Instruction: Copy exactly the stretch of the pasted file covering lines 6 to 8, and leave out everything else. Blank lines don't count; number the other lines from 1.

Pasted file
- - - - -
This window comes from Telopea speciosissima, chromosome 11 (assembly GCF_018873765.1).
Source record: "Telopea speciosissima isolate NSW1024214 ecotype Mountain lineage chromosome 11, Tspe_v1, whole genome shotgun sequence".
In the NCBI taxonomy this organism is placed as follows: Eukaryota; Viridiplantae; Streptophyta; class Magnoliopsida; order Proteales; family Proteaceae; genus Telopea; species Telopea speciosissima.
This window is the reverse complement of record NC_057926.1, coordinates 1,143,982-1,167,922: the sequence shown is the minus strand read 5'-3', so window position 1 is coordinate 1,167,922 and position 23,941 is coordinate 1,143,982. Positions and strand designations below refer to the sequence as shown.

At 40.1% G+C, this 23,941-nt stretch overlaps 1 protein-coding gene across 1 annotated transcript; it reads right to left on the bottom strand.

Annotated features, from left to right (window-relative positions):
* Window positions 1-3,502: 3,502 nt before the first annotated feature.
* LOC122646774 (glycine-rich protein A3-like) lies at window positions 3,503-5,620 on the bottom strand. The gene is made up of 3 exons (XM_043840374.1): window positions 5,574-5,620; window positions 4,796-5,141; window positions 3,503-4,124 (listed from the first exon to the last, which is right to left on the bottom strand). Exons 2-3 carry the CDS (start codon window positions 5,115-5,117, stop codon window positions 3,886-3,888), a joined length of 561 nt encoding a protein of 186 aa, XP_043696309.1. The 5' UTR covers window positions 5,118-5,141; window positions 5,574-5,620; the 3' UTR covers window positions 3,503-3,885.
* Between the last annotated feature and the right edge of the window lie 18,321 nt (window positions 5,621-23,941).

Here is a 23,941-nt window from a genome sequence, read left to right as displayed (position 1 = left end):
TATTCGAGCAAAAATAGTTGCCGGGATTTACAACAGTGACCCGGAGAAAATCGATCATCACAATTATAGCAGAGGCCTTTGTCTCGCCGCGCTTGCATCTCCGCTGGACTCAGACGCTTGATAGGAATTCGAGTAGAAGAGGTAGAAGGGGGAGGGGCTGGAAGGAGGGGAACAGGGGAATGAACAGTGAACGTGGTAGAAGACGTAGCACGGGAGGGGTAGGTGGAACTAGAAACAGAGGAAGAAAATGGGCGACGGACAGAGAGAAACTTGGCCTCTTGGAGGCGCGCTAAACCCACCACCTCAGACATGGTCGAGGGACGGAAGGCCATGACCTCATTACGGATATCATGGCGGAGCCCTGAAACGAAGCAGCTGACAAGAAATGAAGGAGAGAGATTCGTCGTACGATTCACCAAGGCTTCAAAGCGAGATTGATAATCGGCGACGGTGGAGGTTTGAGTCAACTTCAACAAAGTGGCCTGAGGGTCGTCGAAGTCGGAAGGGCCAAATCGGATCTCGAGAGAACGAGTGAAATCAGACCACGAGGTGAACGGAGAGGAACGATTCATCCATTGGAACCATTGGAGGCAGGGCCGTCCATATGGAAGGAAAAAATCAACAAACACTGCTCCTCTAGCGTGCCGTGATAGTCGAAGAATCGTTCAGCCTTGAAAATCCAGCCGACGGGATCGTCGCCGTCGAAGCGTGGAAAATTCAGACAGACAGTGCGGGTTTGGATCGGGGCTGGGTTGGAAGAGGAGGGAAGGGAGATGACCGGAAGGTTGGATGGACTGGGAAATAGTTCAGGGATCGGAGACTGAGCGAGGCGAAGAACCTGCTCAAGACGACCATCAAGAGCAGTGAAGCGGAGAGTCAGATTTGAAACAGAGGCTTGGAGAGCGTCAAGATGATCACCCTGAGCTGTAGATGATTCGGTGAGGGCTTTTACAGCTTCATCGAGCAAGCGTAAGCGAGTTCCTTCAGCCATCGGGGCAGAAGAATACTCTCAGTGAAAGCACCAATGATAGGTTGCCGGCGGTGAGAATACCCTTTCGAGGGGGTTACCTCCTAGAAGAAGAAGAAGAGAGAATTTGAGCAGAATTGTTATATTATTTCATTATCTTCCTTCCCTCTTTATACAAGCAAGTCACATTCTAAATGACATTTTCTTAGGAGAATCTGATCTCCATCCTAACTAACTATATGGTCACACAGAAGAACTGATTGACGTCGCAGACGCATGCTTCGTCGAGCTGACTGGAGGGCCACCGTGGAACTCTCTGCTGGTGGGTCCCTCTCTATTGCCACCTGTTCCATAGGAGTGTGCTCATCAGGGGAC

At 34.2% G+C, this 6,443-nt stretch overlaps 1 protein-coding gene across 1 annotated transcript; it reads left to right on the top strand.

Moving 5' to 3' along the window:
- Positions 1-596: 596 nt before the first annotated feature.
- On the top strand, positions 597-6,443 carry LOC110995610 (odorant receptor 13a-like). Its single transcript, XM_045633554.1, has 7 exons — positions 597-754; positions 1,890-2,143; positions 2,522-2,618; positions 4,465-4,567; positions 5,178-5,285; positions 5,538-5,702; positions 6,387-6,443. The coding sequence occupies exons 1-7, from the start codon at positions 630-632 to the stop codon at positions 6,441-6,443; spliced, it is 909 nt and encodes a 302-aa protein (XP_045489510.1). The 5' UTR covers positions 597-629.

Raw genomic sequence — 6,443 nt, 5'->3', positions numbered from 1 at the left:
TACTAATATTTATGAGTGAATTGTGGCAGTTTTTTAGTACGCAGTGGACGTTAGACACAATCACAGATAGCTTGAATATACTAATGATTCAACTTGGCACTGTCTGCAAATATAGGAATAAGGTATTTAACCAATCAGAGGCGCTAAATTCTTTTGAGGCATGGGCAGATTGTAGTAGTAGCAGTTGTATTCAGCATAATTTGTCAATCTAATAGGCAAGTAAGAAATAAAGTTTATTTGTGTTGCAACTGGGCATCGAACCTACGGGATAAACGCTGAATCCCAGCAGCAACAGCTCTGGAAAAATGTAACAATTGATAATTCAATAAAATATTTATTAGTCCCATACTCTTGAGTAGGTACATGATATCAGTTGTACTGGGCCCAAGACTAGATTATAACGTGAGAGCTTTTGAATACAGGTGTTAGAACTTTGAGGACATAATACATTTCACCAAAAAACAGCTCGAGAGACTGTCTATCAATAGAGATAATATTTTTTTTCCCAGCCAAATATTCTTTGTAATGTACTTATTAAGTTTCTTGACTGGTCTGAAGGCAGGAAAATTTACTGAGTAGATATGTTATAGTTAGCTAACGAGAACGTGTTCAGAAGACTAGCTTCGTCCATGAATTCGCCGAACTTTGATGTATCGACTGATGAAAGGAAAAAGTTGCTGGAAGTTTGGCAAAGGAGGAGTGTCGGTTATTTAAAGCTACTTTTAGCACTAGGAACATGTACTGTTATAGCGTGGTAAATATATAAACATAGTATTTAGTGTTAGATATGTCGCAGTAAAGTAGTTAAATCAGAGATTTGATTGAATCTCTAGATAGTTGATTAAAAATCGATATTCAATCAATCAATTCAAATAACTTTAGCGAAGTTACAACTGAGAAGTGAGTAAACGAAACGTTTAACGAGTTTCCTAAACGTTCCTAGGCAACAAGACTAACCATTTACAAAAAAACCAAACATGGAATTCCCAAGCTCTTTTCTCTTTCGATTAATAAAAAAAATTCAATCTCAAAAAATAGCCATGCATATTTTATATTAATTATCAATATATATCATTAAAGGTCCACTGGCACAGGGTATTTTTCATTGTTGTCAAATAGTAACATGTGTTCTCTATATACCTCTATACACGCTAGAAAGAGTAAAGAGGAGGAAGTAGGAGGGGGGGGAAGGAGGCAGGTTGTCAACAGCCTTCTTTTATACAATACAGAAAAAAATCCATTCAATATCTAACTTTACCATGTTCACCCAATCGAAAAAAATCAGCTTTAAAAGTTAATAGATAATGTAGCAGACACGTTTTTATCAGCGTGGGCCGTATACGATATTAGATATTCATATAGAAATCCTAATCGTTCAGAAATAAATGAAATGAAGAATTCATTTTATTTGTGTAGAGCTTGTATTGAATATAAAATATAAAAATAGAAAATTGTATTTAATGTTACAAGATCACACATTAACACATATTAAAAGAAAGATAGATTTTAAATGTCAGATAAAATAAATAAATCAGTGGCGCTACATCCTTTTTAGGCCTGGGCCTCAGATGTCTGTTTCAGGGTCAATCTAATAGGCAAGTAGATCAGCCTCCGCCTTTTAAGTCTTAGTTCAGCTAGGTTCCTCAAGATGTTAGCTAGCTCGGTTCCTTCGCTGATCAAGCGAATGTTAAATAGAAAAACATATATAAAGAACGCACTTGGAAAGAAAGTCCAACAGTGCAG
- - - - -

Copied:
Annotated features, from left to right (window-relative positions):
* Window positions 1-3,502: 3,502 nt before the first annotated feature.
* LOC122646774 (glycine-rich protein A3-like) lies at window positions 3,503-5,620 on the bottom strand. The gene is made up of 3 exons (XM_043840374.1): window positions 5,574-5,620; window positions 4,796-5,141; window positions 3,503-4,124 (listed from the first exon to the last, which is right to left on the bottom strand). Exons 2-3 carry the CDS (start codon window positions 5,115-5,117, stop codon window positions 3,886-3,888), a joined length of 561 nt encoding a protein of 186 aa, XP_043696309.1. The 5' UTR covers window positions 5,118-5,141; window positions 5,574-5,620; the 3' UTR covers window positions 3,503-3,885.